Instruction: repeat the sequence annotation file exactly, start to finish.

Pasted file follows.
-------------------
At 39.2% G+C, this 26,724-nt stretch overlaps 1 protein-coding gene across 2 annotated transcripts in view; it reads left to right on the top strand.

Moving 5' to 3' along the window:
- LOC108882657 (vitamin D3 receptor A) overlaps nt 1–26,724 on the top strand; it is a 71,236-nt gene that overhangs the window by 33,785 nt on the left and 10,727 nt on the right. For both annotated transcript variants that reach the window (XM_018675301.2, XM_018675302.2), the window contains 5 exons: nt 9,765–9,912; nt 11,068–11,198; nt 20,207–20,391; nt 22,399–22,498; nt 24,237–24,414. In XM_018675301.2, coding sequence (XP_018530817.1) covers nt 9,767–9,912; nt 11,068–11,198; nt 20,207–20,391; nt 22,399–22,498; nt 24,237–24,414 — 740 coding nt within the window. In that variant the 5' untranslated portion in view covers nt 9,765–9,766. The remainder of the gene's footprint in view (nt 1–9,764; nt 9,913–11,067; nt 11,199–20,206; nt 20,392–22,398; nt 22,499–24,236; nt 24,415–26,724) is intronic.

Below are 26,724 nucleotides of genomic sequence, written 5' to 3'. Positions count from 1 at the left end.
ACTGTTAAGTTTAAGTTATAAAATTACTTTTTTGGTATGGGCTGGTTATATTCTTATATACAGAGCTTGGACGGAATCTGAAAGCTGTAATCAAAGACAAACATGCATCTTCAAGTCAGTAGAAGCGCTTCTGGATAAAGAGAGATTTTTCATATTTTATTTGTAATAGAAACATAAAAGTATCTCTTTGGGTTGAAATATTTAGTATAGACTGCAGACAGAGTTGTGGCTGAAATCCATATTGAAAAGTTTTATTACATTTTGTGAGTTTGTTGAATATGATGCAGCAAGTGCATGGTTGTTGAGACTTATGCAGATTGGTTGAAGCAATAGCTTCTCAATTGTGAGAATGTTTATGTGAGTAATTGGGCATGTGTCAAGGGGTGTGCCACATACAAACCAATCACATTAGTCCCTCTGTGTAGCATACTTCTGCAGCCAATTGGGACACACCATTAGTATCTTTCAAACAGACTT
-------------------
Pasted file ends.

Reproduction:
At 39.2% G+C, this 26,724-nt stretch overlaps 1 protein-coding gene across 2 annotated transcripts in view; it reads left to right on the top strand.

Moving 5' to 3' along the window:
- LOC108882657 (vitamin D3 receptor A) overlaps nt 1–26,724 on the top strand; it is a 71,236-nt gene that overhangs the window by 33,785 nt on the left and 10,727 nt on the right. For both annotated transcript variants that reach the window (XM_018675301.2, XM_018675302.2), the window contains 5 exons: nt 9,765–9,912; nt 11,068–11,198; nt 20,207–20,391; nt 22,399–22,498; nt 24,237–24,414. In XM_018675301.2, coding sequence (XP_018530817.1) covers nt 9,767–9,912; nt 11,068–11,198; nt 20,207–20,391; nt 22,399–22,498; nt 24,237–24,414 — 740 coding nt within the window. In that variant the 5' untranslated portion in view covers nt 9,765–9,766. The remainder of the gene's footprint in view (nt 1–9,764; nt 9,913–11,067; nt 11,199–20,206; nt 20,392–22,398; nt 22,499–24,236; nt 24,415–26,724) is intronic.

Below are 26,724 nucleotides of genomic sequence, written 5' to 3'. Positions count from 1 at the left end.
ACTGTTAAGTTTAAGTTATAAAATTACTTTTTTGGTATGGGCTGGTTATATTCTTATATACAGAGCTTGGACGGAATCTGAAAGCTGTAATCAAAGACAAACATGCATCTTCAAGTCAGTAGAAGCGCTTCTGGATAAAGAGAGATTTTTCATATTTTATTTGTAATAGAAACATAAAAGTATCTCTTTGGGTTGAAATATTTAGTATAGACTGCAGACAGAGTTGTGGCTGAAATCCATATTGAAAAGTTTTATTACATTTTGTGAGTTTGTTGAATATGATGCAGCAAGTGCATGGTTGTTGAGACTTATGCAGATTGGTTGAAGCAATAGCTTCTCAATTGTGAGAATGTTTATGTGAGTAATTGGGCATGTGTCAAGGGGTGTGCCACATACAAACCAATCACATTAGTCCCTCTGTGTAGCATACTTCTGCAGCCAATTGGGACACACCATTAGTATCTTTCAAACAGACTT